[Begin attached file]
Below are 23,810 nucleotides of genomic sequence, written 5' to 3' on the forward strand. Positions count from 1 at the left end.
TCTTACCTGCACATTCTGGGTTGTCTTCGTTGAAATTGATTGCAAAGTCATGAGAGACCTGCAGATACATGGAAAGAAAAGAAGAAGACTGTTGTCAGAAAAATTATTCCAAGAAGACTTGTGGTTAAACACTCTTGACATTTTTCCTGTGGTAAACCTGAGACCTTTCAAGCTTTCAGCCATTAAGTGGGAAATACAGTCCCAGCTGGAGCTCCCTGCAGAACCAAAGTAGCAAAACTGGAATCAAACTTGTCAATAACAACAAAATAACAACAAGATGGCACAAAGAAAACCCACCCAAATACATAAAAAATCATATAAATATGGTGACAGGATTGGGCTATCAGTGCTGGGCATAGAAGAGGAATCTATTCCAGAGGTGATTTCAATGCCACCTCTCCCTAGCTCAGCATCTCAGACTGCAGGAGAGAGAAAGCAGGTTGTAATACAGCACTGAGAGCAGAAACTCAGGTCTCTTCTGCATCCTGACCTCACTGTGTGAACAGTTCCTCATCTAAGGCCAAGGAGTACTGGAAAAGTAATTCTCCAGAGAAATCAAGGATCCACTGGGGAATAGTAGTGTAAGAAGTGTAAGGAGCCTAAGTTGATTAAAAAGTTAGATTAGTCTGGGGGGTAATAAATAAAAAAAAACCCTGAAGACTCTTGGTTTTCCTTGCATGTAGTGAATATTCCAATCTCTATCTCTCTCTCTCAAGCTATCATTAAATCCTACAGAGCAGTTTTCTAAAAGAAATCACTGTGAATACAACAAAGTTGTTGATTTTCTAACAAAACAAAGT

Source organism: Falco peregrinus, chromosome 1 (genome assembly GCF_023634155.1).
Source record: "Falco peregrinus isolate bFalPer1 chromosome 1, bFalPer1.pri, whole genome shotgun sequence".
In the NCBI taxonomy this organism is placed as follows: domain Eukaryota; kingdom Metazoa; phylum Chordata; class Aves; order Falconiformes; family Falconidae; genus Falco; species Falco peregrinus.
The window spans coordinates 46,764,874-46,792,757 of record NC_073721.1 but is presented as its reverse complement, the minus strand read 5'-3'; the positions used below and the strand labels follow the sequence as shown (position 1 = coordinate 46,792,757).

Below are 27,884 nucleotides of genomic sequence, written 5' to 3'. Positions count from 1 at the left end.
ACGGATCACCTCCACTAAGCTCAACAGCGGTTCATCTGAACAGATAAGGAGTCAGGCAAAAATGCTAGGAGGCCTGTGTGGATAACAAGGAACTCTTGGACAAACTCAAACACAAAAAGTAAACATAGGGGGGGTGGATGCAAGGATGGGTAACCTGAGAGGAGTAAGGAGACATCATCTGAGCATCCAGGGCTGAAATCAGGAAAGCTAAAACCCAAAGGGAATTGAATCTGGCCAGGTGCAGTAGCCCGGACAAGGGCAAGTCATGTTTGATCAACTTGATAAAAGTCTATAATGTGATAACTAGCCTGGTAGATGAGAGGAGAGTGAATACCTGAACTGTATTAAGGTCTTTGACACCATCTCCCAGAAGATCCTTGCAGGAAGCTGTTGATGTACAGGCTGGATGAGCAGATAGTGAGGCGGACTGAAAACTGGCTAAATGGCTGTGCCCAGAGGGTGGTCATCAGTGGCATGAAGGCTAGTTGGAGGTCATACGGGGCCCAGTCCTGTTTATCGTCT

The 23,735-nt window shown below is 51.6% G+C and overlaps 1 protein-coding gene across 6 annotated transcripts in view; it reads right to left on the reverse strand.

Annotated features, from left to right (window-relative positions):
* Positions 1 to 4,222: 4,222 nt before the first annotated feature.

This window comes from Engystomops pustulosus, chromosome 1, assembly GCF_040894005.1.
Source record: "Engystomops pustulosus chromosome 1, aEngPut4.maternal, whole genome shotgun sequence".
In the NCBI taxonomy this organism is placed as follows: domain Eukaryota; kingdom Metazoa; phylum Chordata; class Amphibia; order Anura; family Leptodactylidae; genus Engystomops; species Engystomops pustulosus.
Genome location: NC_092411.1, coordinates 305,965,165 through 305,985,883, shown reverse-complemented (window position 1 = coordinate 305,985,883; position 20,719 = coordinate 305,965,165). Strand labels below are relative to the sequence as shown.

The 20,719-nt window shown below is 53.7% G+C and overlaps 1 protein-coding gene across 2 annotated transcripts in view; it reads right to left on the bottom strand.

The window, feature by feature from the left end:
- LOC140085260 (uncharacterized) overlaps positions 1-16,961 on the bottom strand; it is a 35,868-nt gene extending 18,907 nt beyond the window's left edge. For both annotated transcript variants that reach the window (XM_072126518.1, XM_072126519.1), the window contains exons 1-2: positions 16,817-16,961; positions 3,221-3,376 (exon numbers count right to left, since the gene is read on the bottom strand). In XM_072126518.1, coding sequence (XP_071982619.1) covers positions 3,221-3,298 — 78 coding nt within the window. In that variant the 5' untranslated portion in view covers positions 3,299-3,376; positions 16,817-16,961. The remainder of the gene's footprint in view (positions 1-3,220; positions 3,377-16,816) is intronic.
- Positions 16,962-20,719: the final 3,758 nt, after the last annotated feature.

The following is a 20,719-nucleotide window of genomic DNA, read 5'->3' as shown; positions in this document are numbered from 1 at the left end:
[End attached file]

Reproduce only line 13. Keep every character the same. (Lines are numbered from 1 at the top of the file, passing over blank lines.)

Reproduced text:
Source record: "Engystomops pustulosus chromosome 1, aEngPut4.maternal, whole genome shotgun sequence".